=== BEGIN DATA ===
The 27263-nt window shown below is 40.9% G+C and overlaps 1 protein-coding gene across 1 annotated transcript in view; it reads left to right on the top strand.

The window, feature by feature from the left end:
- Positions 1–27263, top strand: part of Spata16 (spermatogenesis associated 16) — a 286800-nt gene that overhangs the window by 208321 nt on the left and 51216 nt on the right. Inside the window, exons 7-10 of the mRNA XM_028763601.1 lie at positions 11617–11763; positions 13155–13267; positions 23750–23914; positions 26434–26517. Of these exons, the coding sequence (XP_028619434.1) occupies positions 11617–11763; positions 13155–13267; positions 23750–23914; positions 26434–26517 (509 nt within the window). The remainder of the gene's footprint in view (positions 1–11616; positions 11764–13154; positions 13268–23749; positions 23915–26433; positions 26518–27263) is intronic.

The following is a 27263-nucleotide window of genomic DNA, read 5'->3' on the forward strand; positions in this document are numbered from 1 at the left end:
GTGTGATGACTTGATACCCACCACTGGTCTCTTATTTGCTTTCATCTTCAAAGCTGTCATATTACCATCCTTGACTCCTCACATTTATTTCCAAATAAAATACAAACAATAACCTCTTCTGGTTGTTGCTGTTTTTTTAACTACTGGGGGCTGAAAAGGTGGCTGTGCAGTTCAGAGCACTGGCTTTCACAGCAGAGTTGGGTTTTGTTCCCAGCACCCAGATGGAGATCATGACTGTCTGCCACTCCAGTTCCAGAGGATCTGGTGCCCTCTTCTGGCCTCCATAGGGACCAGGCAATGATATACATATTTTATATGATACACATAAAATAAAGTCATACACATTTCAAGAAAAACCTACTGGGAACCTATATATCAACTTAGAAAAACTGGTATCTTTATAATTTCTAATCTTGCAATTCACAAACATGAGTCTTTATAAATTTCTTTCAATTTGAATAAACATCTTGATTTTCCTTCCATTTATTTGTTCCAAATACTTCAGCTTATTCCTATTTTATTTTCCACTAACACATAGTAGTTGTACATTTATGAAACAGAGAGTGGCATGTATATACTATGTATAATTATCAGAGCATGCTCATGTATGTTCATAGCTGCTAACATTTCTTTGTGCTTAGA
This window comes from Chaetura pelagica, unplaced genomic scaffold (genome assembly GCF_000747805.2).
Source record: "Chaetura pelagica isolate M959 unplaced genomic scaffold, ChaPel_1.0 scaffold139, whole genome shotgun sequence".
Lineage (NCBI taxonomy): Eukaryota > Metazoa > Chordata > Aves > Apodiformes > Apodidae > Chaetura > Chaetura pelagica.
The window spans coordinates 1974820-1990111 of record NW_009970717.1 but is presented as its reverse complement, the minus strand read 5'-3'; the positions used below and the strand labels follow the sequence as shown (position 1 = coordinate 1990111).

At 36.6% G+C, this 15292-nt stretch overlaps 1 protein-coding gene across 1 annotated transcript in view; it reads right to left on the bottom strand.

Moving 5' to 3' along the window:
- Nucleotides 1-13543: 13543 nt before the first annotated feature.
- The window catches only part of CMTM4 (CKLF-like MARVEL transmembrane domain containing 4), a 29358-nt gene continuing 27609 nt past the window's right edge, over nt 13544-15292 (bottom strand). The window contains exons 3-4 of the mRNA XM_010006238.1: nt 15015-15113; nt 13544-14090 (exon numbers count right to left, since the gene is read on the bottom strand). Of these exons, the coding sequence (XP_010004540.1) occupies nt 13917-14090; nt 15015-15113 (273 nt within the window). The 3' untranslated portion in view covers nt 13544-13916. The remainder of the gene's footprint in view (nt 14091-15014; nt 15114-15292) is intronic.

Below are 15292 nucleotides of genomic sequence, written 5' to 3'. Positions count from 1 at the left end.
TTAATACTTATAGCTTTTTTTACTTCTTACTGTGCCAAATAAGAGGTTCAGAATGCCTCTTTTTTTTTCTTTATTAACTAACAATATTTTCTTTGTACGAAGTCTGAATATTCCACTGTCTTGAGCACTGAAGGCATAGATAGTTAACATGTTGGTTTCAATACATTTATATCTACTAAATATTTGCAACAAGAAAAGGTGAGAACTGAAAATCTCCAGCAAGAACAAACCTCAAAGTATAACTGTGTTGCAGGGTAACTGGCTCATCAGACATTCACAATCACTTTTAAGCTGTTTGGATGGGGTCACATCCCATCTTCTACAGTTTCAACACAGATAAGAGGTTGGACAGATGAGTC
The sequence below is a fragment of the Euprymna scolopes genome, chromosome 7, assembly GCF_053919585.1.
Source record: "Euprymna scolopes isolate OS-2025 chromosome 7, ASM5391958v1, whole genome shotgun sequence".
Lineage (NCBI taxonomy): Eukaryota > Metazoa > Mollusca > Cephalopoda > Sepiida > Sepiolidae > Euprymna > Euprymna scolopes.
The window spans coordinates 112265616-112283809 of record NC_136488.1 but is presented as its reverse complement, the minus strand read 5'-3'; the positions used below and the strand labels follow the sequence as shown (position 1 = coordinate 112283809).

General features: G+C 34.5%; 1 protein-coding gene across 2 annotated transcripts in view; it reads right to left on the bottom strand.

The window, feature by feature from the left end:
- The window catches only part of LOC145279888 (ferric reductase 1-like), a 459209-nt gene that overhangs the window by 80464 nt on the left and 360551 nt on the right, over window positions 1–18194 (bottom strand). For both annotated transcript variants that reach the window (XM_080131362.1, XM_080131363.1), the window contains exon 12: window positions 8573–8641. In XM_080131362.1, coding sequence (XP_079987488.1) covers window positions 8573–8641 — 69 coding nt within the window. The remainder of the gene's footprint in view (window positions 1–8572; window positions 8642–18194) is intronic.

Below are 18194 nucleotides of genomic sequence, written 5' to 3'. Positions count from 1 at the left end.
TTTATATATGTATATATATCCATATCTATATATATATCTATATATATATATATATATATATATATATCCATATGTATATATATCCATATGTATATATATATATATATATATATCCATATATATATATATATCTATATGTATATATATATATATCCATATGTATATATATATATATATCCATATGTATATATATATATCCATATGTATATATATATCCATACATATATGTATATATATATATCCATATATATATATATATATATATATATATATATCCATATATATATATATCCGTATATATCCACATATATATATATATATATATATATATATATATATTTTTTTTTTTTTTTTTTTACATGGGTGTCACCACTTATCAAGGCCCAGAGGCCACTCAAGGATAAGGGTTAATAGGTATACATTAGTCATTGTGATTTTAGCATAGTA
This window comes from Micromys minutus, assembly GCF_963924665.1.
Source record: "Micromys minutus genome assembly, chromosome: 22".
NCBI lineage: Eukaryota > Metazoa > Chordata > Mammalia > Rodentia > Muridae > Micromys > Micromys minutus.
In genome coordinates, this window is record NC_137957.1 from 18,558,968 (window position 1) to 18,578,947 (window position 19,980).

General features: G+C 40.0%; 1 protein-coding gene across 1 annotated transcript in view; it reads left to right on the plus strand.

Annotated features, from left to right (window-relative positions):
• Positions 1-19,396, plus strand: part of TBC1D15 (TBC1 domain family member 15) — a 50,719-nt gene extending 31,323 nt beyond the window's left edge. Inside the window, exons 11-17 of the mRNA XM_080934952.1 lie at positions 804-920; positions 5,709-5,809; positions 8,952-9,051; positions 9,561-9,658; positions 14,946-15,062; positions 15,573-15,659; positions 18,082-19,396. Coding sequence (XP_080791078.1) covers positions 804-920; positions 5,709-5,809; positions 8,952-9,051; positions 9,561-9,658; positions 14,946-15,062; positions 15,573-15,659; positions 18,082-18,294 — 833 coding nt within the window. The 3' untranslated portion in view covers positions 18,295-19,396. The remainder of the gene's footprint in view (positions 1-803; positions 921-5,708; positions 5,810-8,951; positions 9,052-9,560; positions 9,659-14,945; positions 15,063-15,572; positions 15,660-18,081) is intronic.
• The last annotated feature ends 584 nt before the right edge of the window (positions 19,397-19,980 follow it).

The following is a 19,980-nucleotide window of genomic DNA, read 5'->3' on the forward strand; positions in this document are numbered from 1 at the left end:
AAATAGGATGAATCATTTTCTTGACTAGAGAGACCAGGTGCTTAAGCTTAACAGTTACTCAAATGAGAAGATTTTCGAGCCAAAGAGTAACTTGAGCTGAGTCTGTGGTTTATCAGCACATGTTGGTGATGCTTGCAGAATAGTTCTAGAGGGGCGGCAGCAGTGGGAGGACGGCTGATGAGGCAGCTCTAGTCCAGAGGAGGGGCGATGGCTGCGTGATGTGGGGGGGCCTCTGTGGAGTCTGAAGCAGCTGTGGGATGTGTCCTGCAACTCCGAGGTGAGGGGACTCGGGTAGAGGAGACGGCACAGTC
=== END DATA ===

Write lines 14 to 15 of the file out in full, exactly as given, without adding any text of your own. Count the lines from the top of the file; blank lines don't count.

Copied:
Below are 15292 nucleotides of genomic sequence, written 5' to 3'. Positions count from 1 at the left end.
TTAATACTTATAGCTTTTTTTACTTCTTACTGTGCCAAATAAGAGGTTCAGAATGCCTCTTTTTTTTTCTTTATTAACTAACAATATTTTCTTTGTACGAAGTCTGAATATTCCACTGTCTTGAGCACTGAAGGCATAGATAGTTAACATGTTGGTTTCAATACATTTATATCTACTAAATATTTGCAACAAGAAAAGGTGAGAACTGAAAATCTCCAGCAAGAACAAACCTCAAAGTATAACTGTGTTGCAGGGTAACTGGCTCATCAGACATTCACAATCACTTTTAAGCTGTTTGGATGGGGTCACATCCCATCTTCTACAGTTTCAACACAGATAAGAGGTTGGACAGATGAGTC